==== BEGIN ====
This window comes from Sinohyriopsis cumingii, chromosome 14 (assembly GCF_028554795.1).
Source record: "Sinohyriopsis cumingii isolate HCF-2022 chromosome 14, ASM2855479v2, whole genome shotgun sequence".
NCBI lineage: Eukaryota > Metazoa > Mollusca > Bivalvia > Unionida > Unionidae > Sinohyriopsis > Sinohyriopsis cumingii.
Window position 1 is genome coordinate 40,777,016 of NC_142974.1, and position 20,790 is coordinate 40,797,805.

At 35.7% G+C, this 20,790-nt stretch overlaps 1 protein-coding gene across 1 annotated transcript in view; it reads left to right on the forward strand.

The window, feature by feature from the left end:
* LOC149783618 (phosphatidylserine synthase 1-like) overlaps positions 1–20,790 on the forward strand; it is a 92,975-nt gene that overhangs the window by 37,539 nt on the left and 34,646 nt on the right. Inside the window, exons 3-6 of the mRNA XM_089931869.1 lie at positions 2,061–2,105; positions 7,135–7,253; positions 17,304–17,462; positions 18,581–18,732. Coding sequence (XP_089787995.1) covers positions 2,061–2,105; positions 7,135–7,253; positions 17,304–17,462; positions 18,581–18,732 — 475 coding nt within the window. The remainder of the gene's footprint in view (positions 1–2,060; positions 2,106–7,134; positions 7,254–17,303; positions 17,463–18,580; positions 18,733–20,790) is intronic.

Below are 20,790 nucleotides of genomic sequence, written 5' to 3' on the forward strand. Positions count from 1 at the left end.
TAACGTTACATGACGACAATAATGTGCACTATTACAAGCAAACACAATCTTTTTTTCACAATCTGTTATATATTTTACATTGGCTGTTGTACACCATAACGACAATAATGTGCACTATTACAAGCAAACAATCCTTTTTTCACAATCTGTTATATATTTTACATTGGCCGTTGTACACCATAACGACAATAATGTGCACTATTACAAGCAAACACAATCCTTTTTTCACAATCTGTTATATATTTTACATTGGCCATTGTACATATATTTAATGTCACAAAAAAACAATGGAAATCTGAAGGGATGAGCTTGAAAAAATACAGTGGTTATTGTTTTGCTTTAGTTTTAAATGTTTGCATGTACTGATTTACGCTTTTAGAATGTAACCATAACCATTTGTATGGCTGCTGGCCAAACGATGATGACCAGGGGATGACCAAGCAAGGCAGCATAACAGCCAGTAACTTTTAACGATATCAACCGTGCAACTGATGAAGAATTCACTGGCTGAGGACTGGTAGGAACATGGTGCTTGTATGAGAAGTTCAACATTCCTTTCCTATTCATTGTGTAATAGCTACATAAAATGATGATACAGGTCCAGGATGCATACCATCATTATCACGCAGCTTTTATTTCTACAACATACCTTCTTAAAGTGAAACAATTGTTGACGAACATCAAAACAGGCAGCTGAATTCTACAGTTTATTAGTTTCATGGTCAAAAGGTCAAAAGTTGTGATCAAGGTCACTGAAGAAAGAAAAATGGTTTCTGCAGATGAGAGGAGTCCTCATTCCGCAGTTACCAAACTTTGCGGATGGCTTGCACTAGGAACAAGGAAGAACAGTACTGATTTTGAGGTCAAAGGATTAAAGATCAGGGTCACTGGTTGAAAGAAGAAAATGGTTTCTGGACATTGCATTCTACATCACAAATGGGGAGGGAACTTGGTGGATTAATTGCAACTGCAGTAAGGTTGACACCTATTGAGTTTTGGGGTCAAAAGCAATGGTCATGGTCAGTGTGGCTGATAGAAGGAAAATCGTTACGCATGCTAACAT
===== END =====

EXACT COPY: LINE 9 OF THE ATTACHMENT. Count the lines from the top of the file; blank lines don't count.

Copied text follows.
TAACGTTACATGACGACAATAATGTGCACTATTACAAGCAAACACAATCTTTTTTTCACAATCTGTTATATATTTTACATTGGCTGTTGTACACCATAACGACAATAATGTGCACTATTACAAGCAAACAATCCTTTTTTCACAATCTGTTATATATTTTACATTGGCCGTTGTACACCATAACGACAATAATGTGCACTATTACAAGCAAACACAATCCTTTTTTCACAATCTGTTATATATTTTACATTGGCCATTGTACATATATTTAATGTCACAAAAAAACAATGGAAATCTGAAGGGATGAGCTTGAAAAAATACAGTGGTTATTGTTTTGCTTTAGTTTTAAATGTTTGCATGTACTGATTTACGCTTTTAGAATGTAACCATAACCATTTGTATGGCTGCTGGCCAAACGATGATGACCAGGGGATGACCAAGCAAGGCAGCATAACAGCCAGTAACTTTTAACGATATCAACCGTGCAACTGATGAAGAATTCACTGGCTGAGGACTGGTAGGAACATGGTGCTTGTATGAGAAGTTCAACATTCCTTTCCTATTCATTGTGTAATAGCTACATAAAATGATGATACAGGTCCAGGATGCATACCATCATTATCACGCAGCTTTTATTTCTACAACATACCTTCTTAAAGTGAAACAATTGTTGACGAACATCAAAACAGGCAGCTGAATTCTACAGTTTATTAGTTTCATGGTCAAAAGGTCAAAAGTTGTGATCAAGGTCACTGAAGAAAGAAAAATGGTTTCTGCAGATGAGAGGAGTCCTCATTCCGCAGTTACCAAACTTTGCGGATGGCTTGCACTAGGAACAAGGAAGAACAGTACTGATTTTGAGGTCAAAGGATTAAAGATCAGGGTCACTGGTTGAAAGAAGAAAATGGTTTCTGGACATTGCATTCTACATCACAAATGGGGAGGGAACTTGGTGGATTAATTGCAACTGCAGTAAGGTTGACACCTATTGAGTTTTGGGGTCAAAAGCAATGGTCATGGTCAGTGTGGCTGATAGAAGGAAAATCGTTACGCATGCTAACAT